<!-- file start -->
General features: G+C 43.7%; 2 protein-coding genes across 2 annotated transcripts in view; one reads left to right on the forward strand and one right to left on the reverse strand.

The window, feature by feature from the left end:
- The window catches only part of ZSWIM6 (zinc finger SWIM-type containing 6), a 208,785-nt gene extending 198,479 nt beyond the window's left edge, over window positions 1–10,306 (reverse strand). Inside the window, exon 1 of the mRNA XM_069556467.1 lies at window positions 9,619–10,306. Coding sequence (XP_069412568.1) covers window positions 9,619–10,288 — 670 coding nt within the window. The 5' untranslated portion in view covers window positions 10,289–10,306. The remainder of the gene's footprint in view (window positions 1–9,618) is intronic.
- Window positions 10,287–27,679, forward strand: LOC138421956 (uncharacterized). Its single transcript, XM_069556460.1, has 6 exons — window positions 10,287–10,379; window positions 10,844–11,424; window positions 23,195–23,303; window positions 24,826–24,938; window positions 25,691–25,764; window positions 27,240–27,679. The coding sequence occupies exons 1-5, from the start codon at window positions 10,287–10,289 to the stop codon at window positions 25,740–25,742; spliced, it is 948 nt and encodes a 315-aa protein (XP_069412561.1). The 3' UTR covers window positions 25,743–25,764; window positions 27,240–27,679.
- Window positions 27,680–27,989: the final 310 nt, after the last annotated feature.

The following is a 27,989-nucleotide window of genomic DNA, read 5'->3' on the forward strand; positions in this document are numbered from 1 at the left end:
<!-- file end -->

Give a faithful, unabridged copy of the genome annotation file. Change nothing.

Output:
General features: G+C 43.7%; 2 protein-coding genes across 2 annotated transcripts in view; one reads left to right on the forward strand and one right to left on the reverse strand.

The window, feature by feature from the left end:
- The window catches only part of ZSWIM6 (zinc finger SWIM-type containing 6), a 208,785-nt gene extending 198,479 nt beyond the window's left edge, over window positions 1–10,306 (reverse strand). Inside the window, exon 1 of the mRNA XM_069556467.1 lies at window positions 9,619–10,306. Coding sequence (XP_069412568.1) covers window positions 9,619–10,288 — 670 coding nt within the window. The 5' untranslated portion in view covers window positions 10,289–10,306. The remainder of the gene's footprint in view (window positions 1–9,618) is intronic.
- Window positions 10,287–27,679, forward strand: LOC138421956 (uncharacterized). Its single transcript, XM_069556460.1, has 6 exons — window positions 10,287–10,379; window positions 10,844–11,424; window positions 23,195–23,303; window positions 24,826–24,938; window positions 25,691–25,764; window positions 27,240–27,679. The coding sequence occupies exons 1-5, from the start codon at window positions 10,287–10,289 to the stop codon at window positions 25,740–25,742; spliced, it is 948 nt and encodes a 315-aa protein (XP_069412561.1). The 3' UTR covers window positions 25,743–25,764; window positions 27,240–27,679.
- Window positions 27,680–27,989: the final 310 nt, after the last annotated feature.

The following is a 27,989-nucleotide window of genomic DNA, read 5'->3' on the forward strand; positions in this document are numbered from 1 at the left end: